Low serum sodium levels at hospital admission: Outcomes among 2.3 million hospitalized patients.
PLoS One. 2018;13(3):e0194379
Authors: Al Mawed S, Pankratz VS, Chong K, Sandoval M, Roumelioti ME, Unruh M
BACKGROUND: Hyponatremia is the most common electrolyte disorder among hospitalized patients. Controversies still exist over the relationship between hyponatremia and outcomes of hospitalized patients.
METHODS: To analyze the association of low serum sodium levels at hospital admission with in-hospital mortality and patient disposition and to compare the distribution of the risk of death associated with hyponatremia across the lifespan of hospitalized patients, we conducted an observational study of 2.3 million patients using data extracted from the Cerner Health Facts database between 2000 and 2014. Logistic regression models were used in the analyses.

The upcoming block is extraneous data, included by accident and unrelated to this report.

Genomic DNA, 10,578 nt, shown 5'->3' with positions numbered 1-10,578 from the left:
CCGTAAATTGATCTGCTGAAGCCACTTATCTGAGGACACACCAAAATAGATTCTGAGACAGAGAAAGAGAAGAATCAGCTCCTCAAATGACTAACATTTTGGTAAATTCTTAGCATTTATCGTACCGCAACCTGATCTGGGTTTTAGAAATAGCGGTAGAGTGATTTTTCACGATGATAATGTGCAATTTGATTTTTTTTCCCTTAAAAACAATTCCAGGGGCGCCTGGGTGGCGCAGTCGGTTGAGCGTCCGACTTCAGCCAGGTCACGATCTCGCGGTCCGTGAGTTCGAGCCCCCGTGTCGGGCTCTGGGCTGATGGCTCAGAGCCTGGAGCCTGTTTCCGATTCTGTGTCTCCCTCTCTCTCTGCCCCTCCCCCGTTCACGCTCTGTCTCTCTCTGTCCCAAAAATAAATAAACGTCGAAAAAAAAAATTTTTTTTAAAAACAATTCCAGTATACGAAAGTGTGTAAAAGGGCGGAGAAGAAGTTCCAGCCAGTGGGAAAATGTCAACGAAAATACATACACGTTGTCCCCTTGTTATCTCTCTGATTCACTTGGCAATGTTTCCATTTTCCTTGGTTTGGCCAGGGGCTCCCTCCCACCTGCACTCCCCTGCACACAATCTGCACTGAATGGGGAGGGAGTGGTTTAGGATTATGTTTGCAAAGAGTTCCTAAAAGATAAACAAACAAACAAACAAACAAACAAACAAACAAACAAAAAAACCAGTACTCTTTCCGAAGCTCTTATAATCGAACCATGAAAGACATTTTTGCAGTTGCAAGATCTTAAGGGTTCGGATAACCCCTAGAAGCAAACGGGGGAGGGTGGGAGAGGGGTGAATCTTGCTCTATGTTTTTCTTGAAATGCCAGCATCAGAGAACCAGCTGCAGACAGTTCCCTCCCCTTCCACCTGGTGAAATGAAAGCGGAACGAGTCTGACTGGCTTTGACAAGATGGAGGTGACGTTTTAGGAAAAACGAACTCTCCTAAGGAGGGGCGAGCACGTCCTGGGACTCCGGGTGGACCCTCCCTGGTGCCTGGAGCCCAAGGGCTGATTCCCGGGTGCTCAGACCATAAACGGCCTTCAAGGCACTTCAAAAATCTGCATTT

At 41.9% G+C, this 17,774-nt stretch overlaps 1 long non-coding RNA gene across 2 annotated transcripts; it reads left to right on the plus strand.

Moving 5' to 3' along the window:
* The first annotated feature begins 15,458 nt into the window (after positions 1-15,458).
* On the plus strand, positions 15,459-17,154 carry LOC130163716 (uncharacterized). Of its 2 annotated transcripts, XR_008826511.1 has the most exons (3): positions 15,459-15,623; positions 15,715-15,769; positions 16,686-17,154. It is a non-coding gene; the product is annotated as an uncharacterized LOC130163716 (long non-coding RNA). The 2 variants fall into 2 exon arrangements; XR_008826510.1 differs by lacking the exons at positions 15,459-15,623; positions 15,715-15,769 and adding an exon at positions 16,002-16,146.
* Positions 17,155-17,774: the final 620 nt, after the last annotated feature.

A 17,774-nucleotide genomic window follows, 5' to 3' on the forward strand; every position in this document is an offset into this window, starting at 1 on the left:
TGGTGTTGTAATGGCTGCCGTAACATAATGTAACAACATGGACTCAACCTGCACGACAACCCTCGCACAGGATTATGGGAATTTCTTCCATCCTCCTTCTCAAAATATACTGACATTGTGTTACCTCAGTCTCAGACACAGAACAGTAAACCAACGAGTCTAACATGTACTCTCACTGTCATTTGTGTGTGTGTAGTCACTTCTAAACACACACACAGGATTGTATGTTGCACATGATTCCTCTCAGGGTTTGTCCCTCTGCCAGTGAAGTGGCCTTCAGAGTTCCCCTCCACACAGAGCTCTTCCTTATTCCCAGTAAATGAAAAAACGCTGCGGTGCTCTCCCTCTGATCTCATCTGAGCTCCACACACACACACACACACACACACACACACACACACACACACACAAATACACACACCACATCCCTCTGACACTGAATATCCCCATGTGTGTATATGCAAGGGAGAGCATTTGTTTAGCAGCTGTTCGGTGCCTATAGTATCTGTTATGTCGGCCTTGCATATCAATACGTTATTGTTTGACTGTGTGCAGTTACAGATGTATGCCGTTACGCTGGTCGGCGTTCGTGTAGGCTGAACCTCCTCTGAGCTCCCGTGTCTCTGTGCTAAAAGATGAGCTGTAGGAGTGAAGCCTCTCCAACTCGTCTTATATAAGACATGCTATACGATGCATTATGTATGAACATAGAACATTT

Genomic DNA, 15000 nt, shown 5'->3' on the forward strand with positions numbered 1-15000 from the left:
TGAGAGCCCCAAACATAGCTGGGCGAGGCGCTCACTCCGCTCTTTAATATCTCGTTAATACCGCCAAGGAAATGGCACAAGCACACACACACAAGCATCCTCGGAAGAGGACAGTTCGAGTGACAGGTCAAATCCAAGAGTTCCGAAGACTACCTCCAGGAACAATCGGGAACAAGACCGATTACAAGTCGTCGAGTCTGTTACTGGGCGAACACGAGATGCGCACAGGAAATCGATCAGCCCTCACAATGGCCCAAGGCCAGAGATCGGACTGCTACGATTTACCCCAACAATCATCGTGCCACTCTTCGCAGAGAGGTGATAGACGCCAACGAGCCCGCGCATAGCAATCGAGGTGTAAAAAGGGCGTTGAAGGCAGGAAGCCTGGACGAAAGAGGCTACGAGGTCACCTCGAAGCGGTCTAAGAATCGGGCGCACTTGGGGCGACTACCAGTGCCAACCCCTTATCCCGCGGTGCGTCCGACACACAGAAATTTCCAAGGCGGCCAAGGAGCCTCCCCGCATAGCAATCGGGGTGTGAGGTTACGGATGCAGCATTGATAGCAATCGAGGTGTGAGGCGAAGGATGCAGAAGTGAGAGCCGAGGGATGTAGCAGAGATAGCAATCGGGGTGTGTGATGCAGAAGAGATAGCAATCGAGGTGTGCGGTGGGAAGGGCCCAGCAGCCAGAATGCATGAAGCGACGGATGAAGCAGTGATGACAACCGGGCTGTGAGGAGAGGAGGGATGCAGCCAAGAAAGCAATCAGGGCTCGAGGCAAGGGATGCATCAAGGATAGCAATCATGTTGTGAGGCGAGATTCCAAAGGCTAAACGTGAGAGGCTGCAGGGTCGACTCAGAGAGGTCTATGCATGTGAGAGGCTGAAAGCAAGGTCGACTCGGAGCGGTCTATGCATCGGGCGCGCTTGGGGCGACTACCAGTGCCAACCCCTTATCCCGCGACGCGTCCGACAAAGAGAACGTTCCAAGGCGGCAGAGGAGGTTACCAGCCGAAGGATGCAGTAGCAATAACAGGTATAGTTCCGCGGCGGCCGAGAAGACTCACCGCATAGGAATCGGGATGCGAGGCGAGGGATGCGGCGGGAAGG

RESULTS: At hospital admission 14.4% of hospitalized patients had serum sodium levels [Na] <135 mEq/L. In adjusted multinomial logistic regression analysis, we found that the risk of in-hospital mortality significantly increases for [Na] levels < 135 or ≥143 to ≤145 mEq/L compared to the reference interval of 140 to <143 mEq/L (p<0.001). We observed similar trends for the relationship between [Na] levels and discharge to hospice or to a nursing facility. We demonstrated that younger age groups (18 to <45, 45 to <65) had a higher risk of in-hospital mortality compared to older age groups (65 to <75, ≥75) for [Na] levels <130 mEq/L or 143 to ≤145 mEq/L (p<0.001).
CONCLUSIONS: Hyponatremia is common among hospitalized patients and is significantly associated with in-hospital mortality, discharge to hospice or to a nursing facility. The risk of death and other outcomes was more evident for [Na] <135 mEq/L. The mortality associated with low [Na] was significantly higher in younger versus older patients.
PMID: 29566068 [PubMed - indexed for MEDLINE]